Here's what the Budget means for the UK property market

Philip Hammond has delivered the autumn Budget and as expected, housing was at the centre of his speech. From abolishing stamp duty to planning for more homes, here’s how the chancellor’s statement will affect the property market:

Stamp duty is scrapped for first-time buyers
Stamp duty will be abolished immediately for first-time buyers purchasing properties worth up to £300,000. In London and other expensive areas, the first £300,000 of the cost of a £500,000 home will also be exempt from stamp duty. The chancellor said the change means 80 per cent of all first-time buyers will not pay stamp duty at all.

Thousands of new homes are on the way
The chancellor set a target to build 300,000 homes a year by the mid-2020s, with a plan to make them more affordable. He confirmed £2 billion will be set aside to fund affordable housing and a further £34 million will go towards construction training models across the country, which will support the workforce needed to meet this ambitious target. A plan for five new garden towns has been proposed for areas of high demand such as the South East.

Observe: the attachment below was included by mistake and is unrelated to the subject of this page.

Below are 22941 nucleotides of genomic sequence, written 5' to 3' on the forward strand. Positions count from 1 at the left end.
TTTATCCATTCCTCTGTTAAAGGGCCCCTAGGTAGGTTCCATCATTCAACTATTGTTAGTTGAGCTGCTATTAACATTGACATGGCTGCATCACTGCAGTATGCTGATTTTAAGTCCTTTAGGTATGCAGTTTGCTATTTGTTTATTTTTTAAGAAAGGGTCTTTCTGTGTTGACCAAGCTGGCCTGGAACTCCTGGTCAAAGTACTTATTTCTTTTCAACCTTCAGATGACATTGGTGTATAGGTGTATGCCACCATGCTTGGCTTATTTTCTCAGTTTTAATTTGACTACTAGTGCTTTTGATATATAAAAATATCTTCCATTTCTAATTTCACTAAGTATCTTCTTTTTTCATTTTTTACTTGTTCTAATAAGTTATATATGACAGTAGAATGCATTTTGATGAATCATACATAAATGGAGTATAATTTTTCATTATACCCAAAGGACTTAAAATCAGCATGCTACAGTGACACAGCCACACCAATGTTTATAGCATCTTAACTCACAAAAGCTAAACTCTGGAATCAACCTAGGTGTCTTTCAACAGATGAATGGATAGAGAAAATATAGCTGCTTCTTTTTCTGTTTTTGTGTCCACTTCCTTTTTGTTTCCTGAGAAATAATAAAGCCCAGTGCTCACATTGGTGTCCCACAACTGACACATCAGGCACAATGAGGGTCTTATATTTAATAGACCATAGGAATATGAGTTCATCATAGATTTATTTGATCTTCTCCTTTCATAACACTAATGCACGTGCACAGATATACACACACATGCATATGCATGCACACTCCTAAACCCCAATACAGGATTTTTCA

Further investment in the help to buy scheme
Following an announcement in October, the chancellor confirmed £10 million will be invested in the help to buy loan scheme, which helps people to buy a new home with a 5 per cent deposit. The government hopes to help 135,000 people get on the property ladder.

There’s a new task force to tackle homelessness
In a bid to halve rough sleeping by 2022, and to eliminate it by 2027, the chancellor announced the launch of a Homelessness Reduction Task Force. The government will also invest £28 million in three Housing First pilots in Manchester, Liverpool and the West Midlands, and will provide £20 million to fund schemes which give homeless people access to the private rented sector.

A crack down on empty properties
The government will bring in new laws to give local authorities the power to charge a 100 per cent council tax premium on empty properties. ‘It cannot be right to leave properties empty when so many are desperate for a place to live,’ the chancellor said. The current tax cap is 50 per cent.

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